- Celebrating Makar Sankranti
- Vasant Panchami – Saraswati Puja
- Maha Shivratri – Celebrating Lord Shiva
- Holi – The Festival of Colors
- Why Celebrate Ramanavami?
- Guru Poornima – Celebrating the Guru
- Raksha Bandhan or Rakhi – The Bond of Love and Protection
- Janmashtami – Celebrating Lord Krishna
- Sharad Poornima – The beginning of Autumn
- Durga Ashtami – Eighth Day of Navaratri
- Navaratri – Celebrating the Goddesses
- On VijayDashami and Spirituality
- Diwali – Lakshmi and Ganesha Puja
- Thinkers and Essays
The Yoga Sutras of Patanjali describe four bhavanas or human traits that are essential for our spiritual growth. Two of these traits – compassion and friendship – were discussed in previous articles. This article focuses on the third trait – Joy.
The particular sutra that encourages us to acquire and remain in a state of joy is
मैत्री करुणा मुदित पेक्षाणां
सुख दुःख पुण्यापुण्य विषयाणां
maitrī karuṇā mudita-pekṣāṇāṁ
(Patanjali – Samadhi Pada, 33)
The traits of Friendship (maitrī) and Compassion (karuṇā) are perhaps to be developed before the trait of Joy (mudita) can be felt in our heart and spirit. The literal meaning of mudita is to be delighted, joyful, or to rejoice in something. But what brings us permanent and everlasting Joy? It surely cannot be all the transient material objects that we strive for and work hard for – these may bring us some temporary happiness, but nothing of an everlasting nature.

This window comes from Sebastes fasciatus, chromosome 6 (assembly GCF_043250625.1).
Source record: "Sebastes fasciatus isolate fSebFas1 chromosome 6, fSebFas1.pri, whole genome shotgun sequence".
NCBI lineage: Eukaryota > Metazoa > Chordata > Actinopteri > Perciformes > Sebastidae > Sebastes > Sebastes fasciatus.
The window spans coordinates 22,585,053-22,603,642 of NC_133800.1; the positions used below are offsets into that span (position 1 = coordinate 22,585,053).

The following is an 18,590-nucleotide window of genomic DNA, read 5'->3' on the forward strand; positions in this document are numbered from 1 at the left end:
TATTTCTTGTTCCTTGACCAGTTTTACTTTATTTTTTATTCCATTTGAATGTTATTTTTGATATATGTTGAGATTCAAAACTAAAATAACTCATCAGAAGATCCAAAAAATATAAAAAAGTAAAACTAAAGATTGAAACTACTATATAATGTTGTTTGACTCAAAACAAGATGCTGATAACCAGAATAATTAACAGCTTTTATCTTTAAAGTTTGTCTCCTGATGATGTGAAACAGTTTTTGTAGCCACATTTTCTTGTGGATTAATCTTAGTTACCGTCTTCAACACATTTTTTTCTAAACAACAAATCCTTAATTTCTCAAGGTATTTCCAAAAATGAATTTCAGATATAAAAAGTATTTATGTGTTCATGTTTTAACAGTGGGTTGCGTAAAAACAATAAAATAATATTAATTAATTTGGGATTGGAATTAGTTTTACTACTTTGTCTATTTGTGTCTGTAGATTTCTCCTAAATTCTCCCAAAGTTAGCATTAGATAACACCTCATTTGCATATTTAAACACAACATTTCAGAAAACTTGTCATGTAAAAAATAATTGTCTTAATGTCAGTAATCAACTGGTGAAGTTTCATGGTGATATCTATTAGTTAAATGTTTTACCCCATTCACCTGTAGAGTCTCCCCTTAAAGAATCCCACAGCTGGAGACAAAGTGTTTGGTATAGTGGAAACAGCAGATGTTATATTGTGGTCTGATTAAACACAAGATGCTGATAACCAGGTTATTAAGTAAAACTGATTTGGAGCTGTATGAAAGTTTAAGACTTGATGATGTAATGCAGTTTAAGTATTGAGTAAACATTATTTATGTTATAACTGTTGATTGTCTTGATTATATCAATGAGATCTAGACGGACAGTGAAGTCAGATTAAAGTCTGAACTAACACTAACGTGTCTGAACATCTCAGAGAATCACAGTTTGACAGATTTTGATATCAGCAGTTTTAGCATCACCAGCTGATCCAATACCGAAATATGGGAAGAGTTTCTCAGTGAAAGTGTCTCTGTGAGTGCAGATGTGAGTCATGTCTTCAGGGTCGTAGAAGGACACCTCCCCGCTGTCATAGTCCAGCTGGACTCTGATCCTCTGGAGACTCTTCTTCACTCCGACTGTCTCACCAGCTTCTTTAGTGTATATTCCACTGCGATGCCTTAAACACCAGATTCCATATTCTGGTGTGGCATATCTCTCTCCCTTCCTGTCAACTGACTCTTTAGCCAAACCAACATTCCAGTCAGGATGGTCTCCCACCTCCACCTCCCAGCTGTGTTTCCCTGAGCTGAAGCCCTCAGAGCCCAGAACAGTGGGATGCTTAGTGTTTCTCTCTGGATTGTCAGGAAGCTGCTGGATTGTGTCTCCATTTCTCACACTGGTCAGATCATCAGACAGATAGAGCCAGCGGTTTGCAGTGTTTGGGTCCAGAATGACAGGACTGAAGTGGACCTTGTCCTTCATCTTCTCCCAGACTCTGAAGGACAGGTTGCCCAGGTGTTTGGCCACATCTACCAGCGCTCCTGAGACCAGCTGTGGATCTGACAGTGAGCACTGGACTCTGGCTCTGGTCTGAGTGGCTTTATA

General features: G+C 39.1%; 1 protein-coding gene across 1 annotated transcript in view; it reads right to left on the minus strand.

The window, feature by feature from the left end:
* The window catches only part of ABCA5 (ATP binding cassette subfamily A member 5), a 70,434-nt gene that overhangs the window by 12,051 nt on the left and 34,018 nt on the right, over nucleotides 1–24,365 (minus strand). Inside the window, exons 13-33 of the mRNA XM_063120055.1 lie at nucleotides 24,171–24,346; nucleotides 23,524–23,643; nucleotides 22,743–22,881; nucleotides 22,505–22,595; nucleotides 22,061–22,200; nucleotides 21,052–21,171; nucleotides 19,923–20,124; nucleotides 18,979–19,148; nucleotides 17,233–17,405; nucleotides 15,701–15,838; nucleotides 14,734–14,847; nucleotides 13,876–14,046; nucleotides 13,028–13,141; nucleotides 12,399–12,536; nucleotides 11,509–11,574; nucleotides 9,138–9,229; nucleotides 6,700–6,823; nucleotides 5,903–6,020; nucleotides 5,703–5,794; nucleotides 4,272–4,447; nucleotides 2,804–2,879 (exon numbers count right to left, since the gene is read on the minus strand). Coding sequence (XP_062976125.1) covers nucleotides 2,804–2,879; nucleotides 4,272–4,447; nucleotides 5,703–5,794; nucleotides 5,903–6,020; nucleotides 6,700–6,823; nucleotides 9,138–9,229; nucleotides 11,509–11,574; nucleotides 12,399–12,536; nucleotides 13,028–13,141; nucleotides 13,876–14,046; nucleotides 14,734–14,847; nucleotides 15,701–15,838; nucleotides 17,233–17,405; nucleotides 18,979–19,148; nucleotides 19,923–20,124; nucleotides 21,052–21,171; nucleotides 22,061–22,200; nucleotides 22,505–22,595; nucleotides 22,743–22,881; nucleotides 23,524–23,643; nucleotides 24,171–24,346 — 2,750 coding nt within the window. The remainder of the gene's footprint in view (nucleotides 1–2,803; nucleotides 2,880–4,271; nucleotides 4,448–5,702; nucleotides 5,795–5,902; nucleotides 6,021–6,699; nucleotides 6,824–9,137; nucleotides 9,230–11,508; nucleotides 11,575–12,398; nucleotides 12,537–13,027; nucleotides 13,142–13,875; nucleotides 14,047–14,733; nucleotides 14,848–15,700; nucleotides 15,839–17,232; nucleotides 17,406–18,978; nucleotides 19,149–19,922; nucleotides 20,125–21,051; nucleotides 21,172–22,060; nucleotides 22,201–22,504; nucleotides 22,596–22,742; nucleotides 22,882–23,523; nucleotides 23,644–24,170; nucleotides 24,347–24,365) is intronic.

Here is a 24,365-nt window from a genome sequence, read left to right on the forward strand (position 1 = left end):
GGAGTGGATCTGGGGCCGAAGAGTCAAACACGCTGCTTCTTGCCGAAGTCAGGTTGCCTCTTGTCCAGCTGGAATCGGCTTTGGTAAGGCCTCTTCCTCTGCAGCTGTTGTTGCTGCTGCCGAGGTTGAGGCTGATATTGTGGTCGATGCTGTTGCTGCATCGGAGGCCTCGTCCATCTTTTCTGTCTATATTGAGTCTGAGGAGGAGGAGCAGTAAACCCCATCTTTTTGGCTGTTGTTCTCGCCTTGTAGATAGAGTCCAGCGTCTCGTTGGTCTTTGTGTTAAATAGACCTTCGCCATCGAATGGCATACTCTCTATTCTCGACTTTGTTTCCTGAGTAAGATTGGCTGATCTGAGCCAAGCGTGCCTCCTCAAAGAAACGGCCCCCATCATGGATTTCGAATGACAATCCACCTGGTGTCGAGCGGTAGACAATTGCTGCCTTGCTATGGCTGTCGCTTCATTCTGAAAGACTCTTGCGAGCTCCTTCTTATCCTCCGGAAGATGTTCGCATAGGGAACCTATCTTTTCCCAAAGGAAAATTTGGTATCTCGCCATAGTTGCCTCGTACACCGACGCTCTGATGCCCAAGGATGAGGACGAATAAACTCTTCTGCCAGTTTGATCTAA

A state of Joy is perhaps better described by the word ananda (अानंद) – a state of bliss that comes from knowing that the Divine is our source of permanent and everlasting Joy. You may be familiar with the tri-fold concept of becoming Satchidananda – Sat (Truth), Chitta (Heart) and Ananda (Joy) – immersing our hearts and spirits in a state of Truth and Joy!
This discussion of Joy reminds me of a brief bhajan or prayer that I used to sing as a child –
prema mudita man se kaho ram ram ram
ram ram ram bhajo, shri ram ram ram
प्रेम मुदित मन से कहो राम राम राम
राम राम राम भजो श्री राम राम राम
Let us chant the name of Lord Rama with our loving (prema) hearts (man) full of Joy (mudita). Let us repeat Lord Rama’s name again and again.
The reason I quote this brief bhajan is that it captures the essence of one way in which a simple act of devotion – chanting Lord Rama’s name – can help us connect with Joy and be full of mudita.
I hope you discover Joy as you become more aware of it in every action that you perform with compassion and friendship.
What do you think? How can we attain a state of Joy? Or is happiness enough for the most part?